Oklahoma Forestry Services (OFS), a division of the Department of Agriculture, Food and Forestry wants the public to be aware of the increasing potential for extreme wildland fires to occur across much of the state.
“Conditions are deteriorating, said Oklahoma State Forester, George Geissler.” “Fire behavior is nearing the point where firefighters’ initial attack will be unsuccessful and long duration wildfires can happen.”
Although the occurrence of wildfires to date has been lower, exceptionally dry fuels, heat advisories, increasing winds and no expectation for substantial rainfall is resulting in increased fire danger situations similar to that of last year.
A wildfire can be sparked by the most common of activities like mowing your lawn or harvesting a crop. Early spring rains have resulted in a rapid green-up of lawns, pastures and hay meadows. At the time this lowered the fire potential and was a welcomed sight for Oklahoma’s homeowners and hay producers. However, with the persistent drought, these same areas now contain dry fuels that are highly flammable.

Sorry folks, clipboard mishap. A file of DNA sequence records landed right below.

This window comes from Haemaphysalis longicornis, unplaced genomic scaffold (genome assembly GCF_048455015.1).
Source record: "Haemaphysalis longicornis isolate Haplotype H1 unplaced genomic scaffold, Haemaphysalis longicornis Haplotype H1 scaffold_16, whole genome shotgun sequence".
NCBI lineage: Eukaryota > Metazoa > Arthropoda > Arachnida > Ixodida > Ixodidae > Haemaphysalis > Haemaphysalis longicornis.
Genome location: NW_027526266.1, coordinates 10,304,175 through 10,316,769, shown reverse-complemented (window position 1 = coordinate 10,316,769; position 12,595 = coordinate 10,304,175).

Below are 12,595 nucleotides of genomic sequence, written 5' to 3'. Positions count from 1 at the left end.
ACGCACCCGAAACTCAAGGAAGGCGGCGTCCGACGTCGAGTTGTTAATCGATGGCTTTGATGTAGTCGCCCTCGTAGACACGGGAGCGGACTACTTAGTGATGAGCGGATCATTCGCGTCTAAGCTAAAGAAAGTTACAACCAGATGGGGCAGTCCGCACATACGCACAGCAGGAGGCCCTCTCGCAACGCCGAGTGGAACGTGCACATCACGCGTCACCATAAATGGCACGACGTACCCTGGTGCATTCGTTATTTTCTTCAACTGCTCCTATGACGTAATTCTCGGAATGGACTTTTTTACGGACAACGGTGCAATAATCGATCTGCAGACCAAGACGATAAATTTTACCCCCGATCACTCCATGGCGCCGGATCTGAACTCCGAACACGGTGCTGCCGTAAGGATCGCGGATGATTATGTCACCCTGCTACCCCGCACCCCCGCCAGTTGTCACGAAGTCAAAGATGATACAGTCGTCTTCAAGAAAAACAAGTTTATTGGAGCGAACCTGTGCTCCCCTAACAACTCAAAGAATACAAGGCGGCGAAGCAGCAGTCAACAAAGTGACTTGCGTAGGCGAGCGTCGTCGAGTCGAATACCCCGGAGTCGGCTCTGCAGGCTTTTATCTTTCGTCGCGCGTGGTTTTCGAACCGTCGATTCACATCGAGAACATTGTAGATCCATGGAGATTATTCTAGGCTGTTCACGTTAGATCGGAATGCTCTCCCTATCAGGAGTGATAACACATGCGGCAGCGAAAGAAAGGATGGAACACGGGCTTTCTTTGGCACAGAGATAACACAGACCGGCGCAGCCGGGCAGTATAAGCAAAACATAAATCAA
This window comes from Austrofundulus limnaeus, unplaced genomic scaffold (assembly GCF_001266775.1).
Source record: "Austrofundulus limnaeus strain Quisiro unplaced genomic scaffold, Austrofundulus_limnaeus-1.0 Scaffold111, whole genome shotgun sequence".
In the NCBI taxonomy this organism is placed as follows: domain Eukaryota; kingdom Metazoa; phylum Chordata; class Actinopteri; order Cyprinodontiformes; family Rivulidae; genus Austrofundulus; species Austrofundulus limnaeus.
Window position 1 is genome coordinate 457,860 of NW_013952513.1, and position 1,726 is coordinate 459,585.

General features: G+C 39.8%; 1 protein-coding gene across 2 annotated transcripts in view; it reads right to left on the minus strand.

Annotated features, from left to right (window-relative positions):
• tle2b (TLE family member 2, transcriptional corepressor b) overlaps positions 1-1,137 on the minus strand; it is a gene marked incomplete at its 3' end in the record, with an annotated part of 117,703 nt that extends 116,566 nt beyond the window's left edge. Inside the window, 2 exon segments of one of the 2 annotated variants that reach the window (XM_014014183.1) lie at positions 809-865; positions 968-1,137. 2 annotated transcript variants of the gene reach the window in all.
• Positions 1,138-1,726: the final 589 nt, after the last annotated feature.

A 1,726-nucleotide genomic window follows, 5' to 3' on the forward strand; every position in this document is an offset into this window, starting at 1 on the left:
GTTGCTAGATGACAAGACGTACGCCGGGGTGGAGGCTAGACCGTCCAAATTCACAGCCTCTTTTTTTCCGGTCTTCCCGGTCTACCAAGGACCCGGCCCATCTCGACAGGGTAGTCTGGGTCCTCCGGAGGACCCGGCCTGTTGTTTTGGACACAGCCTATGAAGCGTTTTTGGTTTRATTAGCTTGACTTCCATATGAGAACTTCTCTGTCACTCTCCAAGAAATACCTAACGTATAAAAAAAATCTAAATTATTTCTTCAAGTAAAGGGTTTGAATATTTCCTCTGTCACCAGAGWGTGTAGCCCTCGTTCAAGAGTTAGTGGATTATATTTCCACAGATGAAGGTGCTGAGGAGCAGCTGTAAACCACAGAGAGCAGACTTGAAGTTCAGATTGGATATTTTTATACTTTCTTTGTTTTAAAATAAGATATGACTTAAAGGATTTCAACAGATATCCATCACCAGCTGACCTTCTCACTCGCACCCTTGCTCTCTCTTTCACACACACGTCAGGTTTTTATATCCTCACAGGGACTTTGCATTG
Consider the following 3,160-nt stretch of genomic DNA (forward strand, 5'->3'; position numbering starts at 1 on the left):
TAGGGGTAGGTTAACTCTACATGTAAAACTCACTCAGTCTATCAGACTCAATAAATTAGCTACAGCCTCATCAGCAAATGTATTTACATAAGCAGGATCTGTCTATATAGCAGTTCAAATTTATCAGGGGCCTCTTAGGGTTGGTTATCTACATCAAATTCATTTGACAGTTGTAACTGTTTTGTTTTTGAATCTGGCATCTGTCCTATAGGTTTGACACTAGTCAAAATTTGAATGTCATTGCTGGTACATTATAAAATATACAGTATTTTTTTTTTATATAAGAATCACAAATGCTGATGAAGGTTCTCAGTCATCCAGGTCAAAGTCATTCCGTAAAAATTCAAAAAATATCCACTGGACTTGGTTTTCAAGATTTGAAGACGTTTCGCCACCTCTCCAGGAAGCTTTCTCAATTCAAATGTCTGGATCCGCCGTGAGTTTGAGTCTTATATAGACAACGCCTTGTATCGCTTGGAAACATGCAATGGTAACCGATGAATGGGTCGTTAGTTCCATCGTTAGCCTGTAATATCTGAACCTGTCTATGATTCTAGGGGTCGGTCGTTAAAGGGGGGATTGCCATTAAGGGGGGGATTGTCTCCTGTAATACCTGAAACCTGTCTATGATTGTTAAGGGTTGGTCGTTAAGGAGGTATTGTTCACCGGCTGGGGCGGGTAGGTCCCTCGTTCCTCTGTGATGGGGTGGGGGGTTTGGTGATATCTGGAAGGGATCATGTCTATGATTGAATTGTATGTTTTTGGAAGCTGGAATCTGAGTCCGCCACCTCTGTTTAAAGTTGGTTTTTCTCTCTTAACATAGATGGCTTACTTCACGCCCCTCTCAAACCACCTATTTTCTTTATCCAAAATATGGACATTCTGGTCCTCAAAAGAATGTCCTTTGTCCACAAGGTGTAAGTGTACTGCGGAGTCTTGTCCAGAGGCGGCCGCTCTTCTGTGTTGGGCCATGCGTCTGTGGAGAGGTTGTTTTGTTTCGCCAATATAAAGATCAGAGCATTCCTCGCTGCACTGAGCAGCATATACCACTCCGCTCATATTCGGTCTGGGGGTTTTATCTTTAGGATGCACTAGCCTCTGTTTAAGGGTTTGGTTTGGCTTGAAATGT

“Caution should be taken with any outdoor activities,” said Oklahoma Secretary of Agriculture, Jim Reese.” “Under these conditions, sparks can ignite easily and fires will spread quickly. I ask all agriculture producers to be cautious as equipment such as hay balers can spark and accidentally ignite a wildfire.”
OFS is coordinating state and federal wildland fire resources, and its Task Forces and firefighting personnel for response when mobilization is necessary, to assist fire department across the state with current wildland fire activity.
Burn bans are in place for several counties and many of those have specific restrictions. Visit OFS website www.forestry.ok.gov for a complete list of county burn bans and links to each county’s resolution.
Fri, July 27, 2012
by Communications filed under